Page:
Beef/Cattle Trade

Growth in U.S. Beef Imports Moderate in 2012; Exports Constrained

Through the third quarter of 2012, U.S. beef imports were 10 percent above 2011 levels. Despite moderate growth and in light of a tightening domestic supply, the increase in beef imports in 2012 has not been as robust as expected earlier in the year. U.S. beef imports in 2012 have been largely constrained by lower import levels from Canada—13 percent lower year-over-year through the third quarter. Canada has also been the largest beef exporting country to the United States since 2008. Imports from Central America and Argentina were also lower though the third quarter, while import levels from Oceania have largely held their momentum. Imports from Australia and New Zealand were 46 and 6 percent higher than a yearago. Fourth-quarter beef imports are expected to be nearly 5 percent higher than a year-ago, while total imports for 2012 are forecast at 2.24 billion pounds, or 9 percent higher year-over-year.

U.S. beef exports through the third quarter were 13 percent below a year ago. Excluding Japan, decreases in exports have come from traditionally top U.S. export countries, while exports to destinations in Asia have been primarily higher. Through the third quarter, exports were lower to Canada (-15 percent), Mexico, (-24 percent) and South Korea (-24 percent), and higher to Vietnam (+16 percent) and Hong Kong (+13 percent). Fourth-quarter U.S. exports are forecast at 7 percent below a year ago, while exports for the year are expected to total 2.472 billion pounds, or 11 percent below 2011 levels.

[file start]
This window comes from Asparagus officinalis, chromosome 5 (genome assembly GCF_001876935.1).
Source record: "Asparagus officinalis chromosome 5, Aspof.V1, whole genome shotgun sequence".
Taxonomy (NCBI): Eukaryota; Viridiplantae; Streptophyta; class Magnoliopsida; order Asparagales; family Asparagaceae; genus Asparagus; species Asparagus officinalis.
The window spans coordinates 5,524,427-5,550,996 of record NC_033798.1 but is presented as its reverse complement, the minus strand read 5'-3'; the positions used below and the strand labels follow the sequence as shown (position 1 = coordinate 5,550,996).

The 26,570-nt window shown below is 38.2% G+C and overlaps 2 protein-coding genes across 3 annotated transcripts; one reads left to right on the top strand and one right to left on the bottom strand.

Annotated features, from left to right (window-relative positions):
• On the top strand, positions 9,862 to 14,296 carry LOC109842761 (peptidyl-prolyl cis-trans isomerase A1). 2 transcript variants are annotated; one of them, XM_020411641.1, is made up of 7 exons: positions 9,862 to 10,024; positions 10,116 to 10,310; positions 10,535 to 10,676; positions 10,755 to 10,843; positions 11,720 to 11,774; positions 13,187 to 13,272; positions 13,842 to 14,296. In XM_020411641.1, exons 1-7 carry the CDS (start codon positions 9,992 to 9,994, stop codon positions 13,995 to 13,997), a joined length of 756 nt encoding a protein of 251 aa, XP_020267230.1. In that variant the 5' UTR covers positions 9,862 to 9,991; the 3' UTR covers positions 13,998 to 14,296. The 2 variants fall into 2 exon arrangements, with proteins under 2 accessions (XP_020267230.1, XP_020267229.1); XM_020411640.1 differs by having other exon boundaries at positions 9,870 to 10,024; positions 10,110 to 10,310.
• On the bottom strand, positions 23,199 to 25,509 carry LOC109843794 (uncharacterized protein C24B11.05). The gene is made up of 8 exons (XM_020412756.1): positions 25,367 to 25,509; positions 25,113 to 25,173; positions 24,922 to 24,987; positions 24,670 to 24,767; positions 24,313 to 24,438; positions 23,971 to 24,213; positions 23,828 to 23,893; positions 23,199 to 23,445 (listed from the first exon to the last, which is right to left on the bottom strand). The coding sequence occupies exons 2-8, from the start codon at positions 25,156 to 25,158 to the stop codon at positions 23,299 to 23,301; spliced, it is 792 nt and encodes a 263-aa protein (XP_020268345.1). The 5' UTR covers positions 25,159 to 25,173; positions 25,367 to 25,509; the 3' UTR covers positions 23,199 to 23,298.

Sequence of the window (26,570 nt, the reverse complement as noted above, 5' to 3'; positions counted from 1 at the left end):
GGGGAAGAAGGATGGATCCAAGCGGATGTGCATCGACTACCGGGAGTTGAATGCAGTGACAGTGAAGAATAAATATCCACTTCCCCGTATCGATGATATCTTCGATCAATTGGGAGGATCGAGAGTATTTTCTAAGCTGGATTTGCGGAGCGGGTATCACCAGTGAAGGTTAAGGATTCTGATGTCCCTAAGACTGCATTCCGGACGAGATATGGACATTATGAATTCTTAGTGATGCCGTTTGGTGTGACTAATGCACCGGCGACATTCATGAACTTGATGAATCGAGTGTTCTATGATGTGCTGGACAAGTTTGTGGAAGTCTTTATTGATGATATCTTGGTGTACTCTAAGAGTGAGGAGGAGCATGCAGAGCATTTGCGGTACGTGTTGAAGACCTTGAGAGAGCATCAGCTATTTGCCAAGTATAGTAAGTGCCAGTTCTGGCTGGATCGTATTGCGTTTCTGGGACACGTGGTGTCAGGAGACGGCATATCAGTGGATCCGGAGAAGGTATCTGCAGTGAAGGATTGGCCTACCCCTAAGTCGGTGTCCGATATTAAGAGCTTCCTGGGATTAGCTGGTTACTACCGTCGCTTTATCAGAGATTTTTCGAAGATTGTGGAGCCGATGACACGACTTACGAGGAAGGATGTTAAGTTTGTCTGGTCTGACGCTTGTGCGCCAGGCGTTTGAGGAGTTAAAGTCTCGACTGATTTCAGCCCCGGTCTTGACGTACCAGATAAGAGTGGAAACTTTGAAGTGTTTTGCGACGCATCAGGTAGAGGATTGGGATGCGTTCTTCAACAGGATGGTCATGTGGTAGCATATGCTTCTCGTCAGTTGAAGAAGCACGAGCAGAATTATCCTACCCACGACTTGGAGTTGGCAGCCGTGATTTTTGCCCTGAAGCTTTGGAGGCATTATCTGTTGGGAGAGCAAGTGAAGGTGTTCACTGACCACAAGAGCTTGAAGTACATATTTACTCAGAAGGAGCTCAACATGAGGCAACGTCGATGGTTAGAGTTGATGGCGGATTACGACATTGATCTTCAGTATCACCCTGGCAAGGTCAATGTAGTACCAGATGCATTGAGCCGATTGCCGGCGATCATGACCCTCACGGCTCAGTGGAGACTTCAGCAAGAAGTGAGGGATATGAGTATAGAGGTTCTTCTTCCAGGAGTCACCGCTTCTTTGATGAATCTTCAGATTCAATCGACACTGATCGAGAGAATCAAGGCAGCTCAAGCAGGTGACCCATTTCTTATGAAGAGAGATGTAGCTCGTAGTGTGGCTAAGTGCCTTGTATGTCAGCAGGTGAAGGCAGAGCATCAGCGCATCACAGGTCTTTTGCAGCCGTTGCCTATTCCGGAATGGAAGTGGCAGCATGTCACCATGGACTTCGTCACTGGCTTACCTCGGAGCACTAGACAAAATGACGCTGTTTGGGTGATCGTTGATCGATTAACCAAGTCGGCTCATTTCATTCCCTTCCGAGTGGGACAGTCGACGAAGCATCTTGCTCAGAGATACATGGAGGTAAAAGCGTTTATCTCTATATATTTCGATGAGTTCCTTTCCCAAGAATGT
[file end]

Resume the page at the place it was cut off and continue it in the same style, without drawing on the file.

Broiler Production Forecast for Fourth Quarter Increased

Fourth-quarter 2012 broiler meat production is forecast at 9.05 billion pounds, 2 percent higher than a year earlier and slightly above previous estimates. The fourthquarter 2012 production increase is expected to be driven by a higher number of birds slaughtered since average liveweights are not expected to be much different from the previous year. Over the last several weeks, preliminary data show a higher overall number of broilers slaughtered. The estimate for production in first-quarter 2013 was increased by 30 million pounds to 9 billion, but still 1 percent lower than in first-quarter 2012.